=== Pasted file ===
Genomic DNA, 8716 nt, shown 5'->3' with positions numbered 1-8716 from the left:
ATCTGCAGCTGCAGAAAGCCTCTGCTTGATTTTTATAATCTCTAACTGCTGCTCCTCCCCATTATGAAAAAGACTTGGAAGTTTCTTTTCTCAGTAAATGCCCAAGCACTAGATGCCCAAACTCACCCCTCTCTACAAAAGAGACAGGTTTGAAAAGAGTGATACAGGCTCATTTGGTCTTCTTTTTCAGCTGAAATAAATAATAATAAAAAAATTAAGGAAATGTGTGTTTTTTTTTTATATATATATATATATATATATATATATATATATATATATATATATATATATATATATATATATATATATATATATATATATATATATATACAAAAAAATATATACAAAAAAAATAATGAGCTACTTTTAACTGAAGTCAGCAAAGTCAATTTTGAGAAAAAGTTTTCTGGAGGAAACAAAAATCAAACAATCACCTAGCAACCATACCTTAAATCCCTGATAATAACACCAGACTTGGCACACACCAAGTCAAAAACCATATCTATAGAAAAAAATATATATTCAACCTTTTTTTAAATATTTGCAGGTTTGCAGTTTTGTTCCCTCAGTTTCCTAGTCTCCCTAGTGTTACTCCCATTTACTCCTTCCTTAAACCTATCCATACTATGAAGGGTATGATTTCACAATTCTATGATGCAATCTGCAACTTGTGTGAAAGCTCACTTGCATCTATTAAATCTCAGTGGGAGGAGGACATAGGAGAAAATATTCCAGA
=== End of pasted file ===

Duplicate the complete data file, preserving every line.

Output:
Genomic DNA, 8716 nt, shown 5'->3' with positions numbered 1-8716 from the left:
ATCTGCAGCTGCAGAAAGCCTCTGCTTGATTTTTATAATCTCTAACTGCTGCTCCTCCCCATTATGAAAAAGACTTGGAAGTTTCTTTTCTCAGTAAATGCCCAAGCACTAGATGCCCAAACTCACCCCTCTCTACAAAAGAGACAGGTTTGAAAAGAGTGATACAGGCTCATTTGGTCTTCTTTTTCAGCTGAAATAAATAATAATAAAAAAATTAAGGAAATGTGTGTTTTTTTTTTATATATATATATATATATATATATATATATATATATATATATATATATATATATATATATATATATATATATATATATATATATATATATACAAAAAAATATATACAAAAAAAATAATGAGCTACTTTTAACTGAAGTCAGCAAAGTCAATTTTGAGAAAAAGTTTTCTGGAGGAAACAAAAATCAAACAATCACCTAGCAACCATACCTTAAATCCCTGATAATAACACCAGACTTGGCACACACCAAGTCAAAAACCATATCTATAGAAAAAAATATATATTCAACCTTTTTTTAAATATTTGCAGGTTTGCAGTTTTGTTCCCTCAGTTTCCTAGTCTCCCTAGTGTTACTCCCATTTACTCCTTCCTTAAACCTATCCATACTATGAAGGGTATGATTTCACAATTCTATGATGCAATCTGCAACTTGTGTGAAAGCTCACTTGCATCTATTAAATCTCAGTGGGAGGAGGACATAGGAGAAAATATTCCAGA